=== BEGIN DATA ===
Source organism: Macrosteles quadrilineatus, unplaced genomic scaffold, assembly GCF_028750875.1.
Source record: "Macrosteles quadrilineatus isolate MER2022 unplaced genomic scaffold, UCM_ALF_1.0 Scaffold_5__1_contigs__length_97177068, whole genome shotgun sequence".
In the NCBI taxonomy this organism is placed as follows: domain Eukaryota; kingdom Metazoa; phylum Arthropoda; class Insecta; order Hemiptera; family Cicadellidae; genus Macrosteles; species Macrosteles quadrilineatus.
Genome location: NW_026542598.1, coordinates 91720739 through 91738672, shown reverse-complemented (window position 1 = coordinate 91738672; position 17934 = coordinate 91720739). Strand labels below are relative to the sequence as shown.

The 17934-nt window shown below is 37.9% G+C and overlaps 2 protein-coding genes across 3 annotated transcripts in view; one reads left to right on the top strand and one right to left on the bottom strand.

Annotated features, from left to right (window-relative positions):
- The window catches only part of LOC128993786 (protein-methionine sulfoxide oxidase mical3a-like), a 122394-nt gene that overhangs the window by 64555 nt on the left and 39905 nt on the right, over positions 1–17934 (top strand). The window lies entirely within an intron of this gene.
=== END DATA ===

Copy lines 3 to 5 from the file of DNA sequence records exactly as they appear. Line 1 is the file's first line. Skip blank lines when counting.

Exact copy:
In the NCBI taxonomy this organism is placed as follows: domain Eukaryota; kingdom Metazoa; phylum Arthropoda; class Insecta; order Hemiptera; family Cicadellidae; genus Macrosteles; species Macrosteles quadrilineatus.
Genome location: NW_026542598.1, coordinates 91720739 through 91738672, shown reverse-complemented (window position 1 = coordinate 91738672; position 17934 = coordinate 91720739). Strand labels below are relative to the sequence as shown.

The 17934-nt window shown below is 37.9% G+C and overlaps 2 protein-coding genes across 3 annotated transcripts in view; one reads left to right on the top strand and one right to left on the bottom strand.